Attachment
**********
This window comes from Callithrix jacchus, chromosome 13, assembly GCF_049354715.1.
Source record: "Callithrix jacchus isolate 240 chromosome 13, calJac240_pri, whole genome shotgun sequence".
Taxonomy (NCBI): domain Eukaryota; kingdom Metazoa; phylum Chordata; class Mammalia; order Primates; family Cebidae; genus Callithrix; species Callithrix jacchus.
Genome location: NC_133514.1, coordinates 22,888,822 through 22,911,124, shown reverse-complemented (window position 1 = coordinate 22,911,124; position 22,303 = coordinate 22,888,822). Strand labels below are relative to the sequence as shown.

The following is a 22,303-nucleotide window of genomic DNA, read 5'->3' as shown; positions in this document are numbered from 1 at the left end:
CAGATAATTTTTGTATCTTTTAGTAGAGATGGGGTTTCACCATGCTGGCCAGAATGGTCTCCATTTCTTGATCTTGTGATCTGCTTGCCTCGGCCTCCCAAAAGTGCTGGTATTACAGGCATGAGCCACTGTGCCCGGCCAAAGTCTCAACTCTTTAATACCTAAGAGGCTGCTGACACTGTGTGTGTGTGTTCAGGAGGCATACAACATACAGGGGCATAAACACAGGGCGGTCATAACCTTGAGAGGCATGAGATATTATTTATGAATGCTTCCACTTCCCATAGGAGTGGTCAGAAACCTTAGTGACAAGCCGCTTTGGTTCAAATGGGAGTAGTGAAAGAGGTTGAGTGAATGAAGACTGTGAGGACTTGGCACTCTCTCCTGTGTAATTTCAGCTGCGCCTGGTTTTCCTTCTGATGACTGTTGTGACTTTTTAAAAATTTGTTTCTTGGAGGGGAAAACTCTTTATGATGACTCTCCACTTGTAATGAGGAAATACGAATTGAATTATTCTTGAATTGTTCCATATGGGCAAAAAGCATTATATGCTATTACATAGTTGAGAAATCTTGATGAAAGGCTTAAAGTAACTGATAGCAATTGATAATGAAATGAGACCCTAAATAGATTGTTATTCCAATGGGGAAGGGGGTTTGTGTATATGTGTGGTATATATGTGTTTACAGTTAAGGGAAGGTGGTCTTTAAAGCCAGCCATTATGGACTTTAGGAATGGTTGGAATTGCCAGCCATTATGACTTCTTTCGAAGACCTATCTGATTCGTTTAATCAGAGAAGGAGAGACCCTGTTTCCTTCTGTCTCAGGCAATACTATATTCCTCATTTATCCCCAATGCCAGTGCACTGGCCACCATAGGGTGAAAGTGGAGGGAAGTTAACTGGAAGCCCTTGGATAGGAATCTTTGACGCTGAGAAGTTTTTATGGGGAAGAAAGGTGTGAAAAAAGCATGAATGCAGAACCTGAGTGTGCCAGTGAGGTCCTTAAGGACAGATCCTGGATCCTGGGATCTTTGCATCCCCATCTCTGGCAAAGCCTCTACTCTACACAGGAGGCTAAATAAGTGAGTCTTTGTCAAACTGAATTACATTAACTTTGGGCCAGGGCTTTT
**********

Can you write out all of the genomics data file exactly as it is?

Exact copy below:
This window comes from Callithrix jacchus, chromosome 13, assembly GCF_049354715.1.
Source record: "Callithrix jacchus isolate 240 chromosome 13, calJac240_pri, whole genome shotgun sequence".
Taxonomy (NCBI): domain Eukaryota; kingdom Metazoa; phylum Chordata; class Mammalia; order Primates; family Cebidae; genus Callithrix; species Callithrix jacchus.
Genome location: NC_133514.1, coordinates 22,888,822 through 22,911,124, shown reverse-complemented (window position 1 = coordinate 22,911,124; position 22,303 = coordinate 22,888,822). Strand labels below are relative to the sequence as shown.

The following is a 22,303-nucleotide window of genomic DNA, read 5'->3' as shown; positions in this document are numbered from 1 at the left end:
CAGATAATTTTTGTATCTTTTAGTAGAGATGGGGTTTCACCATGCTGGCCAGAATGGTCTCCATTTCTTGATCTTGTGATCTGCTTGCCTCGGCCTCCCAAAAGTGCTGGTATTACAGGCATGAGCCACTGTGCCCGGCCAAAGTCTCAACTCTTTAATACCTAAGAGGCTGCTGACACTGTGTGTGTGTGTTCAGGAGGCATACAACATACAGGGGCATAAACACAGGGCGGTCATAACCTTGAGAGGCATGAGATATTATTTATGAATGCTTCCACTTCCCATAGGAGTGGTCAGAAACCTTAGTGACAAGCCGCTTTGGTTCAAATGGGAGTAGTGAAAGAGGTTGAGTGAATGAAGACTGTGAGGACTTGGCACTCTCTCCTGTGTAATTTCAGCTGCGCCTGGTTTTCCTTCTGATGACTGTTGTGACTTTTTAAAAATTTGTTTCTTGGAGGGGAAAACTCTTTATGATGACTCTCCACTTGTAATGAGGAAATACGAATTGAATTATTCTTGAATTGTTCCATATGGGCAAAAAGCATTATATGCTATTACATAGTTGAGAAATCTTGATGAAAGGCTTAAAGTAACTGATAGCAATTGATAATGAAATGAGACCCTAAATAGATTGTTATTCCAATGGGGAAGGGGGTTTGTGTATATGTGTGGTATATATGTGTTTACAGTTAAGGGAAGGTGGTCTTTAAAGCCAGCCATTATGGACTTTAGGAATGGTTGGAATTGCCAGCCATTATGACTTCTTTCGAAGACCTATCTGATTCGTTTAATCAGAGAAGGAGAGACCCTGTTTCCTTCTGTCTCAGGCAATACTATATTCCTCATTTATCCCCAATGCCAGTGCACTGGCCACCATAGGGTGAAAGTGGAGGGAAGTTAACTGGAAGCCCTTGGATAGGAATCTTTGACGCTGAGAAGTTTTTATGGGGAAGAAAGGTGTGAAAAAAGCATGAATGCAGAACCTGAGTGTGCCAGTGAGGTCCTTAAGGACAGATCCTGGATCCTGGGATCTTTGCATCCCCATCTCTGGCAAAGCCTCTACTCTACACAGGAGGCTAAATAAGTGAGTCTTTGTCAAACTGAATTACATTAACTTTGGGCCAGGGCTTTT